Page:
Background: It is unclear what constitutes a clinically meaningful response for allergic rhinitis (AR) outcomes. The objectives of these post hoc analyses were (1) to define a clinically meaningful response using novel efficacy analyses (including a responder analysis), and (2) to compare the efficacy of MP29-02 [a novel intranasal formulation of azelastine hydrochloride (AZE) and fluticasone propionate (FP)] with commercially available FP, AZE and placebo in seasonal AR (SAR) patients, using these novel analyses. Methods: 610 moderate-to-severe SAR patients (≥12 years old) were randomized into a double-blind, placebo-controlled, 14-day, parallel-group trial. Change from baseline in the reflective total nasal symptom score (rTNSS) over 14 days was the primary outcome. Post hoc endpoints included the sum of nasal and ocular symptoms (rT7SS), efficacy by disease severity and by predominant nasal symptom, and a set of responder analyses. Results: MP29-02 most effectively reduced rT7SS (relative greater improvement: 52% to FP; 56% to AZE) and both nasal and ocular symptoms irrespective of severity. More MP29-02 patients achieved a ≥30, ≥50, ≥60, ≥75 and ≥90% rTNSS reduction, which occurred days faster than with either active comparator; MP29-02 alone was superior to placebo at the ≥60% (or higher) threshold. One in 2 MP29-02 patients achieved a ≥50% rTNSS reduction and 1 in 6 achieved complete/near-to-complete response. Only MP29-02 was consistently superior to placebo for all patients, whatever their predominant symptom. Conclusions: MP29-02 provided faster and more complete symptom control than first-line therapies. It was consistently superior irrespective of severity, response criteria or patient-type, and may be considered the drug of choice for moderate-to-severe AR. These measures define a new standard for assessing relevance in AR.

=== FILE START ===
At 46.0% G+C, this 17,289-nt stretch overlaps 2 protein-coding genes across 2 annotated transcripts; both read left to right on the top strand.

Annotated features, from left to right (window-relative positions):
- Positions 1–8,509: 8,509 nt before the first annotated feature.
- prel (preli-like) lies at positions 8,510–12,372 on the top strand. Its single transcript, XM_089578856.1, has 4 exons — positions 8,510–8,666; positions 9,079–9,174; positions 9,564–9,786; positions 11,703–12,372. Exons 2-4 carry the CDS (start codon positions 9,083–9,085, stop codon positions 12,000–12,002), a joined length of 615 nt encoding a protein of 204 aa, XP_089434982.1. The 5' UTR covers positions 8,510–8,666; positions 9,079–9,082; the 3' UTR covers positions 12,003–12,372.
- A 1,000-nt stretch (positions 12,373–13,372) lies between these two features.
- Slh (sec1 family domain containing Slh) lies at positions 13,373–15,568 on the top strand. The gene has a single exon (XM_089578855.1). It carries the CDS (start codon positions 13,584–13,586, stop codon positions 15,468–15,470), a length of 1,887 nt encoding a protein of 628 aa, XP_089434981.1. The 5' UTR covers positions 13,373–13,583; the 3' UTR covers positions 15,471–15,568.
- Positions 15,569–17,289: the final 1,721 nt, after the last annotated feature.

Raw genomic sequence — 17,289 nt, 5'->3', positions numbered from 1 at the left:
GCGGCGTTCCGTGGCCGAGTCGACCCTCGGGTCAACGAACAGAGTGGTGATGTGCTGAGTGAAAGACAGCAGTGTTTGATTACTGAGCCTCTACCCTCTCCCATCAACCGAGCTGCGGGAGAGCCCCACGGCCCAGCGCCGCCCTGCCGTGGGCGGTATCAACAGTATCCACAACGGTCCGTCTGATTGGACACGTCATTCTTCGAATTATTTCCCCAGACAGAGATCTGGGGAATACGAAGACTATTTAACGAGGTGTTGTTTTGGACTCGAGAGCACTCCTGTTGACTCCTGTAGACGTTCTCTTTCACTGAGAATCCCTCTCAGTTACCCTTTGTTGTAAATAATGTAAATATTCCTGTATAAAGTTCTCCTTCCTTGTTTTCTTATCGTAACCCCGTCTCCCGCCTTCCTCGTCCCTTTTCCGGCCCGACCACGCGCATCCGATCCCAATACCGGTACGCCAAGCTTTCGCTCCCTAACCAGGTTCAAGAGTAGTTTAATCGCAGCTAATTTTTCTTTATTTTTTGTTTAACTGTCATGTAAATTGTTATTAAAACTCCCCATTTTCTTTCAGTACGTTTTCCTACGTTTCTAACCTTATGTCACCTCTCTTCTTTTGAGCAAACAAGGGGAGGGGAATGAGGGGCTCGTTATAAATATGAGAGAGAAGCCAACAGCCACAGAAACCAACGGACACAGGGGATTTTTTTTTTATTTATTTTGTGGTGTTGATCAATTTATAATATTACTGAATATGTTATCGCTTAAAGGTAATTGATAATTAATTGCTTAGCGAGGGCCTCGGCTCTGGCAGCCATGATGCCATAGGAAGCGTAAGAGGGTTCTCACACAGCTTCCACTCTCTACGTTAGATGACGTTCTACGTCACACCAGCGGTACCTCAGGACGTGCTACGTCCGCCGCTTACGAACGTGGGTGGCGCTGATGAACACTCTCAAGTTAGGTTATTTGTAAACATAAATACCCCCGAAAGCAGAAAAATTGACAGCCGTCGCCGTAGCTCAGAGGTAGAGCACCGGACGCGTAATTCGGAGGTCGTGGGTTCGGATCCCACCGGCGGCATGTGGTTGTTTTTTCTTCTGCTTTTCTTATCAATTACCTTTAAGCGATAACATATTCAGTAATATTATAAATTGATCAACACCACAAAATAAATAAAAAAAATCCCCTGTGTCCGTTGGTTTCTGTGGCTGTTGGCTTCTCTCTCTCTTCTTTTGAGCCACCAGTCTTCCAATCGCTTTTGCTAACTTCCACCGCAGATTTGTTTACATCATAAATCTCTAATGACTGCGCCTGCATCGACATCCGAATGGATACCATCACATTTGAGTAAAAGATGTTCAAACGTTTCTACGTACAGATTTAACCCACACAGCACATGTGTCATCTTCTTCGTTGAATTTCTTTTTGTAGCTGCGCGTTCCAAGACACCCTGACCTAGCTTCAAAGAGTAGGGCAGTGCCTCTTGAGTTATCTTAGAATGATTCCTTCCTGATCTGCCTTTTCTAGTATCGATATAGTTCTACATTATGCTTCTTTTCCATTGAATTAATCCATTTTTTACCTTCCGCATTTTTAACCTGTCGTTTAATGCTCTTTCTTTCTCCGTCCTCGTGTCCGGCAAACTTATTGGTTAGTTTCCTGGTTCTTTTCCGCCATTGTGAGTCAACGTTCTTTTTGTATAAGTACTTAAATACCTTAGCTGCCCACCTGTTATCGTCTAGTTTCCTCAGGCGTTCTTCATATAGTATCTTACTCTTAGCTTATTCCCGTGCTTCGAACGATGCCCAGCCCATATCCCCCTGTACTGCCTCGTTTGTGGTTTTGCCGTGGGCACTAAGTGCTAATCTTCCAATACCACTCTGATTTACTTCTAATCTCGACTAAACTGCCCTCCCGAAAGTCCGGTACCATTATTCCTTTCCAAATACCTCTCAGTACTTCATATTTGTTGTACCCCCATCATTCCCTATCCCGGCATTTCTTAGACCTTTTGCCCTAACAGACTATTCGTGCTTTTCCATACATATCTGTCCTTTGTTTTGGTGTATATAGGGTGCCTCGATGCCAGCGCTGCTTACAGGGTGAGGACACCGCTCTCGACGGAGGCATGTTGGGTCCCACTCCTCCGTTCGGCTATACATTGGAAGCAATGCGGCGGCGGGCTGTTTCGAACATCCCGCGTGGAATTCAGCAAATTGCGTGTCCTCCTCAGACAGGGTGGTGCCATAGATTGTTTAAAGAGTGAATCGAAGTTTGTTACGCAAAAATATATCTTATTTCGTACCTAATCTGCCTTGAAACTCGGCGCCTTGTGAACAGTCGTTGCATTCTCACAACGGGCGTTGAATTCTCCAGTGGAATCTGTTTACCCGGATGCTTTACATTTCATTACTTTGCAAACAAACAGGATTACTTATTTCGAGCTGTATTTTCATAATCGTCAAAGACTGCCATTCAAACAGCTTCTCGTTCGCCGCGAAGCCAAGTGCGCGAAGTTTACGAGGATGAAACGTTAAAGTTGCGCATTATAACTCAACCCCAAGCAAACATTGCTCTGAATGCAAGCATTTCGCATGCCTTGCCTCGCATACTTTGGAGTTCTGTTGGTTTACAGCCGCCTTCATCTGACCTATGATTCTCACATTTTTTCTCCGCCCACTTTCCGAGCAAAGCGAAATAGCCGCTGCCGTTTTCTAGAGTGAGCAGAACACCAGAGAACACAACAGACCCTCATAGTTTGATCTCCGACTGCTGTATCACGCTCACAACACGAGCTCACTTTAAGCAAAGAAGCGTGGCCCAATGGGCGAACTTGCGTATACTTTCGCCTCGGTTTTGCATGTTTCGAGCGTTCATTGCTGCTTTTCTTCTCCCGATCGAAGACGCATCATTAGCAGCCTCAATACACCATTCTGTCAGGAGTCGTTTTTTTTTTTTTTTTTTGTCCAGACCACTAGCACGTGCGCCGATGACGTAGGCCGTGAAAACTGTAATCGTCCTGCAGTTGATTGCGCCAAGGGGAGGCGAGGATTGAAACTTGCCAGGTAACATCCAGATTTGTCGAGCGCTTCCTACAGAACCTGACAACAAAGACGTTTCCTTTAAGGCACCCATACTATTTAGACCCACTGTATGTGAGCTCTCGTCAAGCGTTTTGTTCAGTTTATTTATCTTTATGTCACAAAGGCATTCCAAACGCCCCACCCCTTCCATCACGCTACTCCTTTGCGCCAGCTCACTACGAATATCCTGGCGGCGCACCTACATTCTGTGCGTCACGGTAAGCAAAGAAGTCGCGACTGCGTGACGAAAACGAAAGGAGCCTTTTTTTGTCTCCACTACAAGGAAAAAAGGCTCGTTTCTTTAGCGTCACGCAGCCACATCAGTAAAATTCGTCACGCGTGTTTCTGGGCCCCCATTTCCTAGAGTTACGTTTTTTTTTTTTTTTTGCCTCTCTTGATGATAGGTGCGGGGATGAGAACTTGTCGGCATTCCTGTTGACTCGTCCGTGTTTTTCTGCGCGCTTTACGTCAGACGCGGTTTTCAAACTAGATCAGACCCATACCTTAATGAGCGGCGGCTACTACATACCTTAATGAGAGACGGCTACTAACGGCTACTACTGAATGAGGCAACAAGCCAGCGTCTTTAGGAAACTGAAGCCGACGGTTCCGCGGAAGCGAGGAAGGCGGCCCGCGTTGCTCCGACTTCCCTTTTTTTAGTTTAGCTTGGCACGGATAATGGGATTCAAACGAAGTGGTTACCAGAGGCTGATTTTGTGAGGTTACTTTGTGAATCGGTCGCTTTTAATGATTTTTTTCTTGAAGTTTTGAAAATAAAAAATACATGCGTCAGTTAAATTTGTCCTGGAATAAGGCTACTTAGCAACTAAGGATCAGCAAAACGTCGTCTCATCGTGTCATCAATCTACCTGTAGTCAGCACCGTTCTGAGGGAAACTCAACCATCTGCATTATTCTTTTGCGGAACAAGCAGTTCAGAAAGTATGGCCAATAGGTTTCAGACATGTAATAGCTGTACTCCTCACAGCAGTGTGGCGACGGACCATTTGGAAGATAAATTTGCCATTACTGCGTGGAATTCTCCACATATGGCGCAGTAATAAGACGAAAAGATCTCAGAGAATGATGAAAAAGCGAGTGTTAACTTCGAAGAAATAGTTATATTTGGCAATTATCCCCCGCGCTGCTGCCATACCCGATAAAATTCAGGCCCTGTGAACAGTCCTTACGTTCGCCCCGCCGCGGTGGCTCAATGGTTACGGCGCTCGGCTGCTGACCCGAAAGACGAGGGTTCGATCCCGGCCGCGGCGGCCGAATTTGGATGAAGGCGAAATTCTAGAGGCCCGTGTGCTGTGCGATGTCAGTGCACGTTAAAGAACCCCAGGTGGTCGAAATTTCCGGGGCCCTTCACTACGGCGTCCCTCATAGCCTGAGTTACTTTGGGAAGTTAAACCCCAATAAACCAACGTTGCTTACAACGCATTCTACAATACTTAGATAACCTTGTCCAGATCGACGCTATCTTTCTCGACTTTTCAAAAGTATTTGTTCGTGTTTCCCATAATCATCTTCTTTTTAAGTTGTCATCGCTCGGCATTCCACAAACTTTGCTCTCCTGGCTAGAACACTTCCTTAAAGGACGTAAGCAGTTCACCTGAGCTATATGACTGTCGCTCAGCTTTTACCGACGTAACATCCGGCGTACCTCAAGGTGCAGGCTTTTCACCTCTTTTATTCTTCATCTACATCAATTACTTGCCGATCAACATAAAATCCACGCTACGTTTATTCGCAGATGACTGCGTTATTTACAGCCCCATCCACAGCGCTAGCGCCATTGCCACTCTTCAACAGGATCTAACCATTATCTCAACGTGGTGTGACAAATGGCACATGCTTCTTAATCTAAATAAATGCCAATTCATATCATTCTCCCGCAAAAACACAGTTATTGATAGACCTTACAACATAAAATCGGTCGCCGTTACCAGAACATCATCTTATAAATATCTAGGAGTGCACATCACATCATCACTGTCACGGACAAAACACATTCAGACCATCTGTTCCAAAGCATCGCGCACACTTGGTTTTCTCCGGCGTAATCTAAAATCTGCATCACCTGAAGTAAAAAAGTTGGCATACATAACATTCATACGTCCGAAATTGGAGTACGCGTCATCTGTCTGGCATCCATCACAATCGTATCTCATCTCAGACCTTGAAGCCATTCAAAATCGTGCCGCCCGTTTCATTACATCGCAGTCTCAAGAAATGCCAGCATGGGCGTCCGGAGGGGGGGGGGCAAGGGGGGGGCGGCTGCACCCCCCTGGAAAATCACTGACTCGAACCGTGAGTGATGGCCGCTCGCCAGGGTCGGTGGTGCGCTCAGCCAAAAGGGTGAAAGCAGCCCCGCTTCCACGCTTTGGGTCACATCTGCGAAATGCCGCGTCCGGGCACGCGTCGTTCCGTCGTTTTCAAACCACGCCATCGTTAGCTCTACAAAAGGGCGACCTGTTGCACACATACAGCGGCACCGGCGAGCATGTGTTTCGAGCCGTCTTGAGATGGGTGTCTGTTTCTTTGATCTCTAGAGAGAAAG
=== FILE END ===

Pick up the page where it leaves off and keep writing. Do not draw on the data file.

- Allergic rhinitis
- Responder analysis
- Severe chronic upper airway disease